EGLE establishes new surface water values for two PFAS chemicals
environmental Health

EGLE establishes new surface water values for two PFAS chemicals

Geoff Rhodes collecting PFAS sample from a stream in Michigan.The Michigan Department of Environment, Great Lakes, and Energy (EGLE) has established a new Water Quality Value (WQV) for perfluorobutane sulfonic acid (PFBS) and has revised the existing WQV for perfluorooctanoic acid (PFOA). PFOA and PFBS are members of the larger group of per- and polyfluoroalkyl substances (PFAS). WQVs are designed to protect the designated uses of Michigan’s surface waters, including protections for aquatic life and public health.

The agency’s Water Resources Division (WRD) determined that sufficient data was available to generate human health and aquatic life values for PFBS.  Following the risk assessment method provided in Rule 323.1057 (“Rule 57”), a PFBS concentration of 670,000 parts per trillion (ppt; or nanograms per liter) was set for surface water to be broadly protective of human health and 8,300 ppt for surface water specifically protected as a drinking water source.  While aquatic life values were established, the human health values are lower and thereby provide a more conservative endpoint with the overall goal of protecting water quality. 

For PFOA, an update to the existing WQV from 2011 was undertaken after a review of current science indicated that a revision was needed to ensure the public and environment are protected from adverse effects. The revised human health values for PFOA are 170 ppt for surface water (from 12,000 ppt previously) and 66 ppt for surface water protected as a drinking water source (from 420 ppt, previously).

EGLE’s WQVs for PFOS are not being updated at this time. EGLE continues to collaborate with other state departments and review new literature to determine if changes to its PFOS WQVs are warranted.

The Rule 57 Water Quality Values for Select PFAS (listed in nanograms per liter which is equivalent to parts per trillion) are as follows:



HNV* (nondrinking)






















1 Revised Values; 2 New Values

*Human Noncancer Value (HNV), Final Chronic Value (FCV), Aquatic Maximum Value (AMV), Final Acute Value (FAV)

Importantly, the human health WQVs are not the same as Maximum Contaminant Levels (MCLs) which apply to drinking water systems. Water Quality Values define the maximum concentration of a chemical that can be in Michigan’s surface waters (lakes, rivers, streams, etc.) without adversely impacting aquatic life, recreational activities, fish consumption, and other beneficial uses. They are also used to help determine limits for discharging pollutants from water treatment plants, industrial and commercial facilities, and other regulated entities.

By law, the Water Quality Values become the generic Groundwater-Surface Water Interface (GSI) criteria under Part 201, Environmental Remediation, of the Natural Resources and Environmental Protection Act, 1994 PA 451, as amended. The generic GSI criteria are used as the basis to determine if response activities are necessary to prevent contaminated groundwater from venting to surface water at unacceptable levels.

These new and updated WQVs only apply to surface waters in Michigan – our inland lakes, rivers, streams, wetlands, and Great Lakes. Groundwater and drinking water standards are available on the MPART website.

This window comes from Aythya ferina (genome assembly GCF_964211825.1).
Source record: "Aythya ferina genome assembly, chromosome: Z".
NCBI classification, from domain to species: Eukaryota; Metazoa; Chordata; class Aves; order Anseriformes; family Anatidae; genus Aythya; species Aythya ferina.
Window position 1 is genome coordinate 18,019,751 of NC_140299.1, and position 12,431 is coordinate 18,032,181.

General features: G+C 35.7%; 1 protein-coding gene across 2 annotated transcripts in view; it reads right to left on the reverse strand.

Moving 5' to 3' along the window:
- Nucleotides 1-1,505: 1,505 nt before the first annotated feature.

Frequently Asked Questions:

Q: How will these new Water Quality Values (WQVs) be used?

A: These new and updated WQVs will be used for regulated facilities discharging or venting to surface waters.  Additionally, all WQVs are useful in understanding surface water monitoring results and helping to identify waters potentially impacted by toxic chemicals and leads to prioritization to address those concerns.

Q: How will this affect entities like wastewater plants and industry that discharge to Michigan waterways?

A: Once finalized, the WQVs for PFBS and PFOA will be incorporated into the review process for regulated discharges and venting groundwater to surface waters.  Requirements for effluent limits based on state and federal regulations, monitoring, pollutant minimization programs, and/or corrective action programs can be incorporated into regulatory control documents such as permits and administrative orders.  It is important to note however that EGLE anticipates that PFOS will continue to be the main regulatory driver at most facilities. 

Q: What about the other PFAS constituents for which there are no values or standards?

A: Michigan has led the nation in researching and establishing standards for PFAS and the state continues to research how to better protect public health and the environment from their hazards. As new data and research develops, EGLE and the state’s MPART will continue to provide protection for the public and the state’s natural resources.

Q: How does EGLE develop these Water Quality Values?

A: Michigan uses a narrative process for developing WQVs under Michigan Rule 323.1057 (“Rule 57”), which follows established federal guidance.  Rule 57 allows the state to use a standardized, transparent process to develop and update WQVs when new toxicological data are available and to provide a timely response to contaminants of emerging concern.  Additional information on this process can be found on EGLE’s Rule 57 Water Quality Values webpage. 

Q: What is the federal government doing about PFAS?

A: EGLE continues to monitor ongoing efforts from the U.S. EPA regarding PFAS and as new information becomes available will consider future updates to WQVs as deemed appropriate to protect public health and the environment.  Presently, the U.S. EPA is in process of developing updated drinking water health advisories for PFOA and PFOS.

Caption: Geoff Rhodes collecting PFAS sample from a stream in Michigan.